OTTAWA — Former FBI director James Comey told an Ottawa audience Tuesday to expect Russian interference in Canadian elections because they "succeeded beyond their wildest dreams in the United States."
Comey made the remarks during a discussion with political journalist Evan Solomon at a conference hosted by Canada 2020, a progressive think tank. He said it's important to understand what Russia did to influence the outcome of the 2016 election that put Donald Trump in the White House.
"They will do it again," he warned, adding countries with liberal and democratic values in the West "should be very concerned."
Canada is a prime target "because just by being who you are, and the values of this country, you're a threat to Putin and his thugocracy," Comey said of the Russian president.
Comey was catapulted to international fame last year after he was unceremoniously fired by Trump.
At the time, Comey was leading the FBI's investigation into the scale of Russian meddling in the U.S. election.
The former longtime Republican has since published a book chronicling details of his career from working under Rudy Giuliani to learning to take notes after every private meeting with Trump.
Comey said 500 days of the Trump White House influencing world policy and political dynamics has "eroded" the quality of relationships at the top levels of government.
Watch: Trump Says He Did a 'Great Service' by Firing James Comey
But under that political layer, the relationships between defence, intelligence, and law enforcement partners around the world remain strong, he said.
"America and its allies have lasting relationships."
Comey's advice to Trudeau
Canada and the U.S. are on the cusp of a trade war after the White House announced a 25 per cent tariff on Canadian aluminum and steel last week.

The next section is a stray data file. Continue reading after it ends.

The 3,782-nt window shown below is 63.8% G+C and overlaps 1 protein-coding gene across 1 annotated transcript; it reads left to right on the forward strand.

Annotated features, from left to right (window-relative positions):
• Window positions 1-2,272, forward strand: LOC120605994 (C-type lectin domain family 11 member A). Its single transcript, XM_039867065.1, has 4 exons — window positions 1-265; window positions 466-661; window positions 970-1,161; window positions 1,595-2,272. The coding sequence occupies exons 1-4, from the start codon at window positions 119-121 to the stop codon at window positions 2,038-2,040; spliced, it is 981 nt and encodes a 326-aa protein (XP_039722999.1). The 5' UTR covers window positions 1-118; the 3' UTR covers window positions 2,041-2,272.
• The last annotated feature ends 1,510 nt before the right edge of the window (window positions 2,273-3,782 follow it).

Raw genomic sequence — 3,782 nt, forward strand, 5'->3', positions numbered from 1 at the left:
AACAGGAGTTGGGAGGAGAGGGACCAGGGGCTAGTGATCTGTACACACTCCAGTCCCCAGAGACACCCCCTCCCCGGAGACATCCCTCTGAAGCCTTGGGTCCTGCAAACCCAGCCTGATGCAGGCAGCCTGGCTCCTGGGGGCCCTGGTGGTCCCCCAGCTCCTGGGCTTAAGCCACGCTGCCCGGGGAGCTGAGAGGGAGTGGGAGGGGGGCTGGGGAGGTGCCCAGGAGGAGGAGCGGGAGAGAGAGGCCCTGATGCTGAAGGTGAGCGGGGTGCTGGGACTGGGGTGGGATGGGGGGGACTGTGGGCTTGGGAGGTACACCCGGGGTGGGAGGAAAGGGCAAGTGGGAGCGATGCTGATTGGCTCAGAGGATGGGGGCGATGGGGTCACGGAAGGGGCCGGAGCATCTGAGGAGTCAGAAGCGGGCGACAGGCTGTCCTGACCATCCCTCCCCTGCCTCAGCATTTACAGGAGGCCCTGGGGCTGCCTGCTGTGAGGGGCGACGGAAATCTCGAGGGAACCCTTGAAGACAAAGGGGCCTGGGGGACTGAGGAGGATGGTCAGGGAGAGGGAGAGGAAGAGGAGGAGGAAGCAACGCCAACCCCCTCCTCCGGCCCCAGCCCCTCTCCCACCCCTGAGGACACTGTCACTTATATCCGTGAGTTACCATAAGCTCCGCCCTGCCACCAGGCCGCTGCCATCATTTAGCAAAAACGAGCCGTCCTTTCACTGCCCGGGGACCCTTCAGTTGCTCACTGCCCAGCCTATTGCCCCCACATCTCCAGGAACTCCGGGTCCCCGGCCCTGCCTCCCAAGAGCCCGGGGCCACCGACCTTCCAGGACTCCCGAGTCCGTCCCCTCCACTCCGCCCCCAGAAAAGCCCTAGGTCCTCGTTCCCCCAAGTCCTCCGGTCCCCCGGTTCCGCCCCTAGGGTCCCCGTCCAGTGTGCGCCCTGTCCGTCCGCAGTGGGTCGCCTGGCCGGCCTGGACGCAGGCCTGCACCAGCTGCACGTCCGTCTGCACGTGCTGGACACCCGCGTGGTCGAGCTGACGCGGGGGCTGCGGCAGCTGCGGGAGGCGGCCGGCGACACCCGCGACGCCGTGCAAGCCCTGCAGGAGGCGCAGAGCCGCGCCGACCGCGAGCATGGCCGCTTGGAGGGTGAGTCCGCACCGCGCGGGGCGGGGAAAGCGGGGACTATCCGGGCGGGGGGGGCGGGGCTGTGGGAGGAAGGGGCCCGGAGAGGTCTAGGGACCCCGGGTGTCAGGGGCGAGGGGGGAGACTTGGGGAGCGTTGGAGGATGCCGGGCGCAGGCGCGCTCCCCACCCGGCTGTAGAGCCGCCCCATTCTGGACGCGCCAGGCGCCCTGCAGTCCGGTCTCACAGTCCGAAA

News of the tariffs arrived while trade negotiators are still ironing out details of a renegotiated NAFTA deal.
Prime Minister Justin Trudeau told NBC's "Meet the Press" on Sunday that it's "insulting" and "unacceptable" that Trump finds the Canadian steel industry to be a threat to U.S. national security.
Canada, in turn, announced retaliatory tariffs of 25 per cent on U.S. aluminum and steel will take effect on July 1. And to up the ante, the federal government also announced a 10 per cent tariff on specific U.S.-made goods including pickles, pizza, chocolate, and lawn mowers.
The planned countermeasures specifically aim to put pressure in U.S. swing states with districts with economies that depend on the export of goods to Canada.
When asked what advice he has for Trudeau, as someone with experience handling Trump's unpredictable nature, Comey said it's important to find a balance between two competing interests.
"You need to do what is necessary to accomplish the immediate goal," he said. "But you need to act consistently with the long-term values of the country, the institution you lead."
More from HuffPost Canada: